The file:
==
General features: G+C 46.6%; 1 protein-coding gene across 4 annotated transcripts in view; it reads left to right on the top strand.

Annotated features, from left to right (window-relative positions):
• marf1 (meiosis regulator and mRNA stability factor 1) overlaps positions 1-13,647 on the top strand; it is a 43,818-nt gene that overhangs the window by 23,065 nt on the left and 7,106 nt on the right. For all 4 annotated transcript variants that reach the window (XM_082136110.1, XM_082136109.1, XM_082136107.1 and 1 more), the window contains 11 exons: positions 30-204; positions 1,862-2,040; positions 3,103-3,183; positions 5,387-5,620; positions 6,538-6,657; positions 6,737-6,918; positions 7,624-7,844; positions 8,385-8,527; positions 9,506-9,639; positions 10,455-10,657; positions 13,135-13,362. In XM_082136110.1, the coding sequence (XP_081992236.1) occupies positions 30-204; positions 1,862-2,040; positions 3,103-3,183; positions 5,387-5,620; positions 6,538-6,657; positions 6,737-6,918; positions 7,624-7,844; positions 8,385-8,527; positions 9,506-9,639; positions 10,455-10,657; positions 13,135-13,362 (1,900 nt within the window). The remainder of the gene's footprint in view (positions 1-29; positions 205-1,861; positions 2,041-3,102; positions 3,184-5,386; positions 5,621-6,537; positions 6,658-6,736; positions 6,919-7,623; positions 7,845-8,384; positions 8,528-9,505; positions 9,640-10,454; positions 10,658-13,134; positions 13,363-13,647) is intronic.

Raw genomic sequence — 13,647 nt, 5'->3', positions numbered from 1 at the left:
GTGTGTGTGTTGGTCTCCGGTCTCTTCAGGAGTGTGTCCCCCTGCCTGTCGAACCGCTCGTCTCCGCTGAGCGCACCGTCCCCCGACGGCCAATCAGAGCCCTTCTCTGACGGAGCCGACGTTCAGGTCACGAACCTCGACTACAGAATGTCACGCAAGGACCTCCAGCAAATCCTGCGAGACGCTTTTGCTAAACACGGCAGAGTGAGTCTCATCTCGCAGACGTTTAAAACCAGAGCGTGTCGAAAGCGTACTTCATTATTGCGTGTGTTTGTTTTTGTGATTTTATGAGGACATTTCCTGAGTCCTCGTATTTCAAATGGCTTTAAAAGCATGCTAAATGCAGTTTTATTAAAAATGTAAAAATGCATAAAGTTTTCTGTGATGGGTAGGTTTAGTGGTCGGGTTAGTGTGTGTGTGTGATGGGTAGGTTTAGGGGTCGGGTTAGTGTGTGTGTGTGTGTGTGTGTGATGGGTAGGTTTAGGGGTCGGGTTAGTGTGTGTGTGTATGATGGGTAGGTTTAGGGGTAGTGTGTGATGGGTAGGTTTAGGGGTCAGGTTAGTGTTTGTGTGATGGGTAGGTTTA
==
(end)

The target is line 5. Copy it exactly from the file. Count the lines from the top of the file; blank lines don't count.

GTGTGTGTGTTGGTCTCCGGTCTCTTCAGGAGTGTGTCCCCCTGCCTGTCGAACCGCTCGTCTCCGCTGAGCGCACCGTCCCCCGACGGCCAATCAGAGCCCTTCTCTGACGGAGCCGACGTTCAGGTCACGAACCTCGACTACAGAATGTCACGCAAGGACCTCCAGCAAATCCTGCGAGACGCTTTTGCTAAACACGGCAGAGTGAGTCTCATCTCGCAGACGTTTAAAACCAGAGCGTGTCGAAAGCGTACTTCATTATTGCGTGTGTTTGTTTTTGTGATTTTATGAGGACATTTCCTGAGTCCTCGTATTTCAAATGGCTTTAAAAGCATGCTAAATGCAGTTTTATTAAAAATGTAAAAATGCATAAAGTTTTCTGTGATGGGTAGGTTTAGTGGTCGGGTTAGTGTGTGTGTGTGATGGGTAGGTTTAGGGGTCGGGTTAGTGTGTGTGTGTGTGTGTGTGTGATGGGTAGGTTTAGGGGTCGGGTTAGTGTGTGTGTGTATGATGGGTAGGTTTAGGGGTAGTGTGTGATGGGTAGGTTTAGGGGTCAGGTTAGTGTTTGTGTGATGGGTAGGTTTA